Your first time through the process, don’t be too concerned about visual perfection, as you will find shortcuts for some solutions later down the pipeline. For example, Unreal Engine has a robust foliage system designed specifically for real-time playback.

Your first digital twin model can be just a few textured boxes and some low-poly cars, with any people represented by simple textured cards. Once you learn the mechanisms for moving the pieces around and displaying data, you can always replace each piece with a more detailed version. Working in this way will also give you the means to test each new type of replacement geometry to see how it affects real-time playback.
Image courtesy of Lunas Inc.

Identify data sets

On our video series The Pulse, digital twins expert Salla Eckhardt of Microsoft observed that locating the live-feed data for your digital twin can often be challenging. Maybe your city already has sensors feeding live data to a database somewhere, but it is unlikely that all the data you want is neatly flowing through a single, easy-to-access conduit.
The earlier in the process that you start looking for live data, the better. Since data can come in many different forms, start familiarizing yourself with the available data and the methods by which you could retrieve it. The most common method is via a RESTful API, with data in JSON or XML format.

If you can’t find any live data to start with, try searching for data your city collects and publicly posts online—crime statistics, for example, or sanitation pickup routes. This type of data is usually available in CSV or XLS format for easy ingestion by your test project.

Features for creating digital twins in Unreal Engine

Creating a digital twin requires the use of a few key Unreal Engine features:
  • 3D model import: Our Datasmith feature suite includes tools for streamlining the import process from all major CAD packages. You can learn how to use Datasmith in the Getting Started with Datasmith course, offered for free at our Unreal Online Learning portal.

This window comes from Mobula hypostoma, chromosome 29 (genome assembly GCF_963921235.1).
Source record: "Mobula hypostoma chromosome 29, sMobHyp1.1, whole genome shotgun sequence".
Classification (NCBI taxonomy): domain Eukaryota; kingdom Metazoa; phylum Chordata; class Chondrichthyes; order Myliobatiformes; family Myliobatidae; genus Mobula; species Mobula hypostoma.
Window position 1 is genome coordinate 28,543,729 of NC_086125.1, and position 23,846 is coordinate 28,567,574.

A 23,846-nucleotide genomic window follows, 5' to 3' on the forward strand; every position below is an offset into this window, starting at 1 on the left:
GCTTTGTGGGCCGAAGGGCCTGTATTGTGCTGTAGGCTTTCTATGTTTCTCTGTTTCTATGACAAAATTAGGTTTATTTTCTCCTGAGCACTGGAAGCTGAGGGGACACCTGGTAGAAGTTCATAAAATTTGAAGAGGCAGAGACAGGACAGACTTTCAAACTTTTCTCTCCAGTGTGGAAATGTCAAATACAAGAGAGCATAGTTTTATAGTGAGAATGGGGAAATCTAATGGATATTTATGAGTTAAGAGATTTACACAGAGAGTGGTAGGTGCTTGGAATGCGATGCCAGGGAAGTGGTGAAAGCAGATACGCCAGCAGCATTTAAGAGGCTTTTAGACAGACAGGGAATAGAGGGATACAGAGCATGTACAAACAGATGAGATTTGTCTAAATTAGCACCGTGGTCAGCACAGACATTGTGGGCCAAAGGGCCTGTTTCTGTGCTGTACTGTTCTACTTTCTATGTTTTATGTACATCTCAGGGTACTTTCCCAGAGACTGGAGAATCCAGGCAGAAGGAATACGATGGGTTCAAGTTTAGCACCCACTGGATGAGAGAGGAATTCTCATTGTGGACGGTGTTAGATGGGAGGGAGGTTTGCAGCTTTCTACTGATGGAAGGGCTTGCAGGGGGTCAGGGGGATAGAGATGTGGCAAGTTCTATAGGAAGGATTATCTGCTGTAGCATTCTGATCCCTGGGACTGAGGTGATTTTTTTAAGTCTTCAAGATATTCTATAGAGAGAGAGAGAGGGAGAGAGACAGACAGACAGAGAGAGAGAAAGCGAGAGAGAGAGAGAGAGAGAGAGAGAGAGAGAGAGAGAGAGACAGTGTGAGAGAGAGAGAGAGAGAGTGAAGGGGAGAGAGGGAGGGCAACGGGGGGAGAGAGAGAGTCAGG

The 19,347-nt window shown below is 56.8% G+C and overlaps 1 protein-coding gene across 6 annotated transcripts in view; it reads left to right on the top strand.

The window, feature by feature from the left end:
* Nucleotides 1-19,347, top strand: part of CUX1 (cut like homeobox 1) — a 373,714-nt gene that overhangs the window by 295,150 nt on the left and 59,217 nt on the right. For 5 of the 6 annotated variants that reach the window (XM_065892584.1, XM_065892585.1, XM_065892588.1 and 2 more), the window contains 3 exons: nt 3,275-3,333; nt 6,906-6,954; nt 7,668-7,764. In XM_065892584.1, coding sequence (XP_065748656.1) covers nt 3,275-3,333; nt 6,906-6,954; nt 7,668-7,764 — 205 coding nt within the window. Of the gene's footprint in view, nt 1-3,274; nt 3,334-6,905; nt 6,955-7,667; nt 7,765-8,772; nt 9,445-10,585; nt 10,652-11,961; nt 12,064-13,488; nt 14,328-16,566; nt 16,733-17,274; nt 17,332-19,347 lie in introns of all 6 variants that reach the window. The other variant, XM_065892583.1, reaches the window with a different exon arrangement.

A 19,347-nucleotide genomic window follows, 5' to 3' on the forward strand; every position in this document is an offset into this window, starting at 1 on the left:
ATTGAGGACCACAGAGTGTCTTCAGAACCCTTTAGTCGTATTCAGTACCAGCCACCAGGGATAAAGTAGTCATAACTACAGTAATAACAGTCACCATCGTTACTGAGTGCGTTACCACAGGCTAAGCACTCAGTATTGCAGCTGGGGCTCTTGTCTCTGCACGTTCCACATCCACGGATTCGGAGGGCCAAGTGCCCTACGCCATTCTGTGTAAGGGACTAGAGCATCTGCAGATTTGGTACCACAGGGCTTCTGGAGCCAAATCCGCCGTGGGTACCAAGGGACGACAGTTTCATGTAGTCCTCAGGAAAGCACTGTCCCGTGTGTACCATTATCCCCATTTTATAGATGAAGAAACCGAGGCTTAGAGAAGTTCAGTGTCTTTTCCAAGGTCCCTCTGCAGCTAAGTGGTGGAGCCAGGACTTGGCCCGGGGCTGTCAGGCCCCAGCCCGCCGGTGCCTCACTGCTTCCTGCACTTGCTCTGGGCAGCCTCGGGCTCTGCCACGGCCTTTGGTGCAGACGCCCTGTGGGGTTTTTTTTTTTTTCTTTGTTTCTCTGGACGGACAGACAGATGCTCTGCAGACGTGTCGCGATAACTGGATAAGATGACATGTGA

• Blueprint Visual Scripting: Unreal Engine’s node-based scripting language makes it easy to pull together functionality that you could ordinarily get only through programming. You’ll need to know how to pull data into a Blueprint script and use it to drive your 3D model. First, try it out with a simple data set from a small spreadsheet. Move a few scene objects around by setting new transform values based on the spreadsheet, then move on to more advanced actions like turning lights on and off, or starting and stopping animation. To learn how to use the Blueprint system, check out the Blueprints - Essential Concepts course.
  • UI creation: You will need a user interface to enable all stakeholders to interact with the digital twin, regardless of whether they know how to use Unreal Engine. The user interface could have various controls to zoom into specific portions of the scene, or to display the live data as text or numbers in an upper corner. You can learn how to create a user interface with Your First Hour with UMG, which will take you through the steps for creating a UI with Unreal Motion Graphics (UMG) UI Designer.
  • API plugin: You’ll need an Unreal Engine plugin to enable the API connection to your live data. To find an appropriate plugin to get started, search the Unreal Engine Marketplace for some great data connection tools. The MongoDB, Firebase, and SQL plugins were created with digital twin solutions in mind.

Start building